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Shutdown used for 2014 campaign fire

By Agencies in Washington | China Daily | Updated: 2013-10-11 07:25

US citizens pin the blame for the current budget impasse on their lawmakers, but that's not stopping Democrats or Republicans from exploiting the crisis of their making for political advantage ahead of 2014 elections.

As the federal government shutdown enters its 10th day with no solution in sight, they are using the nightmare-turned-reality to press their political case - and pad their coffers.

With a full 13 months before voters troop to the polls, political groups are unveiling TV and radio attack ads in swing states and districts.

Senator Mark Begich, a vulnerable Democrat in Alaska who is up for re-election, used a radio ad to blast "a small band of knuckleheads" for "holding the country hostage over the healthcare law".

Other ads targeted specific lawmakers, such as Republican congressman Tom Latham of Iowa.

"Tom Latham joined with Tea Party Republicans in Congress and shut down our government, putting hundreds of thousands of Americans out of work, slashing Head Start for thousands of kids, putting benefits for seniors at risk, denying cancer treatment for kids, and halting food inspections," said a 30-second TV spot.

The ad is one of 10 created recently by Americans United for Change to highlight Republican lawmakers aligning with their party's conservative faction whom many blame for the shutdown.

The group insists the showdown could translate into Democrats seizing the 17 seats necessary to take control of the House of Representatives next year.

"There were enough seats in play even before the government shutdown - due to their inaction on critical issues like immigration reform, gun violence and jobs," said Brad Woodhouse, president of the liberal advocacy group.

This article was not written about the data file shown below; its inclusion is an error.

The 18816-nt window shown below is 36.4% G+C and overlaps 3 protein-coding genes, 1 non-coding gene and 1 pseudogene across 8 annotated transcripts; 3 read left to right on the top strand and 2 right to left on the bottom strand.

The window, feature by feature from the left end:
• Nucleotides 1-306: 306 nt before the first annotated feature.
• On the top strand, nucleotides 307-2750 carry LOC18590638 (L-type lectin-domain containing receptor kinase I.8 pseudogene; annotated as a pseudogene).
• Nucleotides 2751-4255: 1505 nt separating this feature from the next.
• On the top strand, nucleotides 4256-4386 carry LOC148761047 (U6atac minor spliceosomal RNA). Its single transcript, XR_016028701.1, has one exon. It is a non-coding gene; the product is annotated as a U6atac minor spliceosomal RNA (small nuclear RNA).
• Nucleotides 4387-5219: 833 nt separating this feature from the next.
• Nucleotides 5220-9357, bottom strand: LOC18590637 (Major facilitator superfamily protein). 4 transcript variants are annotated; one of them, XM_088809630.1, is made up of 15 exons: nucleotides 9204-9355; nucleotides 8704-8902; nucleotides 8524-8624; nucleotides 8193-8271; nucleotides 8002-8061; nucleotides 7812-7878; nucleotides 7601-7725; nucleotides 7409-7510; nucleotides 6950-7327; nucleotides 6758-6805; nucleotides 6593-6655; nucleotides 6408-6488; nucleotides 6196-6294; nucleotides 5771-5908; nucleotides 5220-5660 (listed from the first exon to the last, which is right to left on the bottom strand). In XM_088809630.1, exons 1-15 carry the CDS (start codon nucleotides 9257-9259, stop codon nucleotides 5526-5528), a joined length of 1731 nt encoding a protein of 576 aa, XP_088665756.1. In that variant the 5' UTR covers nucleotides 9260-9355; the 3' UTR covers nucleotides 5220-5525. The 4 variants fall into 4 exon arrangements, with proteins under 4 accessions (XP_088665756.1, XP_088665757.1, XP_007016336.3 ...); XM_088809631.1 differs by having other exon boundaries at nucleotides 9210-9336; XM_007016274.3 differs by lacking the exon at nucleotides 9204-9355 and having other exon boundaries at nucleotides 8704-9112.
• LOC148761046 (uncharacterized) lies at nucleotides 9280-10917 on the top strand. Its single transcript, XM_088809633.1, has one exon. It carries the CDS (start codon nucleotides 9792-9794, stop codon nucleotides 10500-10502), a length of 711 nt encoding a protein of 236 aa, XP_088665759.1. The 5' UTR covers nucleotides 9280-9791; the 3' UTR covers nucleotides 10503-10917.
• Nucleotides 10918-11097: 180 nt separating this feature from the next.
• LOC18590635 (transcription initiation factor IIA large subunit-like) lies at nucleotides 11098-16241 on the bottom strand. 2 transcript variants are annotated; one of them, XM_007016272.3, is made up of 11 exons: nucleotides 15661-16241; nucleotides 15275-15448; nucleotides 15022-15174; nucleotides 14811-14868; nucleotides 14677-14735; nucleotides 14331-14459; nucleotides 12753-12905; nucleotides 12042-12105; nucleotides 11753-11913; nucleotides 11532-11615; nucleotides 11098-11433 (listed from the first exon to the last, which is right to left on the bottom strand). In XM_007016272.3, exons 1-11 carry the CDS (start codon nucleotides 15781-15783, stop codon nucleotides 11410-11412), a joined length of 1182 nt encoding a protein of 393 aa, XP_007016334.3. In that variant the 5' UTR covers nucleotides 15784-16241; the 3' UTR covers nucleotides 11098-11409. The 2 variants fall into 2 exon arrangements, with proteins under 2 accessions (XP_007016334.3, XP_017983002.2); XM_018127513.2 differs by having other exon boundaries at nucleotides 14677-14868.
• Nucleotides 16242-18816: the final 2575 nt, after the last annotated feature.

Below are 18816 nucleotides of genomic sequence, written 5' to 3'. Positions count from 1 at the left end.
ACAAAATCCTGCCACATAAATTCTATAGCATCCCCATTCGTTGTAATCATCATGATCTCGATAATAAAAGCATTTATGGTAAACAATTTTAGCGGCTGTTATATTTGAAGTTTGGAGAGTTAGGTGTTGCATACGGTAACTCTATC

"The seats that were already in play are even more up for grabs."

House of Representatives Republicans meanwhile are considering signing on to a short-term increase in the government's borrowing authority to buy time for negotiations on broader policy measures, according to a Republican leadership aide.

How long the increase might suffice - a few weeks or a few months - was unclear. But agreement by Republicans and Democrats to raise the debt ceiling would at least stave off a possible default after Oct 17, when Treasury Secretary Jack Lew has determined the government will no longer be able to borrow.

US President Barack Obama has said he would accept a debt ceiling increase of limited duration as long as no strings were attached, except perhaps a non-binding agreement to discuss policy issues.

It was unclear on Wednesday night how far Republicans might be prepared to go to meet Obama's conditions. Republicans in the House have been demanding a variety of conditions - including changes to Obama's healthcare law - in return for cooperating on the debt ceiling and on a funding measure that might reopen the government.

In recent days, however, Republican emphasis has shifted more toward deficit reduction measures and less to Obamacare, the healthcare law.

Republicans in particular and Congress in general have taken a public beating in the showdown, with an Associated Press-Gfk survey on Wednesday showing Congress as a whole at a rock-bottom 5 percent approval rating. More than six of every 10 US citizens blamed Republicans for the impasse.


Shutdown used for 2014 campaign fire

Senate majority leader Harry Reid stands on the Senate steps on Capitol Hill in Washington on Wednesday, during a news conference on the ongoing battle over the federal debt limit and the government shutdown. Evan Vucci / Associated Press


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